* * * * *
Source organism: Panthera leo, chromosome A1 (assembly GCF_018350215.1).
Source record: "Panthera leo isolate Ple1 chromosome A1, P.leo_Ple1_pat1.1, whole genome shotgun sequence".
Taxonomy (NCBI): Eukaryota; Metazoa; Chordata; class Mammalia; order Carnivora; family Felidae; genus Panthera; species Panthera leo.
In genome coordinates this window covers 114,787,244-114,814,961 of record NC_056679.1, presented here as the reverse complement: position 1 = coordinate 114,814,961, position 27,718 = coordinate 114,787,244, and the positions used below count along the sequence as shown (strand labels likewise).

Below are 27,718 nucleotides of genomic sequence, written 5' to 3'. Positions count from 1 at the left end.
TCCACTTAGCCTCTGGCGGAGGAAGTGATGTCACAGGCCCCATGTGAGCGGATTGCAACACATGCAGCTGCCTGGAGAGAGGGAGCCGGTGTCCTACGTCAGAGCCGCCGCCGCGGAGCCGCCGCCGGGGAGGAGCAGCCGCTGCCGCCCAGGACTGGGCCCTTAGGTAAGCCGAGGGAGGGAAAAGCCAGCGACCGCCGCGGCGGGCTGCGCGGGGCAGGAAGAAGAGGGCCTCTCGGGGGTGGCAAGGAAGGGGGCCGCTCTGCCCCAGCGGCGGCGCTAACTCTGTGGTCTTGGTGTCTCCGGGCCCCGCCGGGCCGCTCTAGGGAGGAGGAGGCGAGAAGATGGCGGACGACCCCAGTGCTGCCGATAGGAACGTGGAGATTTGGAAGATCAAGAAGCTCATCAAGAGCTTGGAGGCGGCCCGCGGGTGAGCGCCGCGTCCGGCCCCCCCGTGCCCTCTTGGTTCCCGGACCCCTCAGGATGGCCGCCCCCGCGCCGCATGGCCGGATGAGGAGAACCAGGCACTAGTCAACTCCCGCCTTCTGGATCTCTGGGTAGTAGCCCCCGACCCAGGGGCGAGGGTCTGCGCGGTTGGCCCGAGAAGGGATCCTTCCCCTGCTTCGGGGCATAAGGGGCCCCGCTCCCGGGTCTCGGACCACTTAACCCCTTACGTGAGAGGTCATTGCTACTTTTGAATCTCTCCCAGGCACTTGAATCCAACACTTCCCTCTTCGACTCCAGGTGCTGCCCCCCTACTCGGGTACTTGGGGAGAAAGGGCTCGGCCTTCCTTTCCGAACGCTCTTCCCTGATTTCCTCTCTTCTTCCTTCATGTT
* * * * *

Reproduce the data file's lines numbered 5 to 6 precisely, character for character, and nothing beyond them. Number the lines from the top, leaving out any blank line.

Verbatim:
Below are 27,718 nucleotides of genomic sequence, written 5' to 3'. Positions count from 1 at the left end.
TCCACTTAGCCTCTGGCGGAGGAAGTGATGTCACAGGCCCCATGTGAGCGGATTGCAACACATGCAGCTGCCTGGAGAGAGGGAGCCGGTGTCCTACGTCAGAGCCGCCGCCGCGGAGCCGCCGCCGGGGAGGAGCAGCCGCTGCCGCCCAGGACTGGGCCCTTAGGTAAGCCGAGGGAGGGAAAAGCCAGCGACCGCCGCGGCGGGCTGCGCGGGGCAGGAAGAAGAGGGCCTCTCGGGGGTGGCAAGGAAGGGGGCCGCTCTGCCCCAGCGGCGGCGCTAACTCTGTGGTCTTGGTGTCTCCGGGCCCCGCCGGGCCGCTCTAGGGAGGAGGAGGCGAGAAGATGGCGGACGACCCCAGTGCTGCCGATAGGAACGTGGAGATTTGGAAGATCAAGAAGCTCATCAAGAGCTTGGAGGCGGCCCGCGGGTGAGCGCCGCGTCCGGCCCCCCCGTGCCCTCTTGGTTCCCGGACCCCTCAGGATGGCCGCCCCCGCGCCGCATGGCCGGATGAGGAGAACCAGGCACTAGTCAACTCCCGCCTTCTGGATCTCTGGGTAGTAGCCCCCGACCCAGGGGCGAGGGTCTGCGCGGTTGGCCCGAGAAGGGATCCTTCCCCTGCTTCGGGGCATAAGGGGCCCCGCTCCCGGGTCTCGGACCACTTAACCCCTTACGTGAGAGGTCATTGCTACTTTTGAATCTCTCCCAGGCACTTGAATCCAACACTTCCCTCTTCGACTCCAGGTGCTGCCCCCCTACTCGGGTACTTGGGGAGAAAGGGCTCGGCCTTCCTTTCCGAACGCTCTTCCCTGATTTCCTCTCTTCTTCCTTCATGTT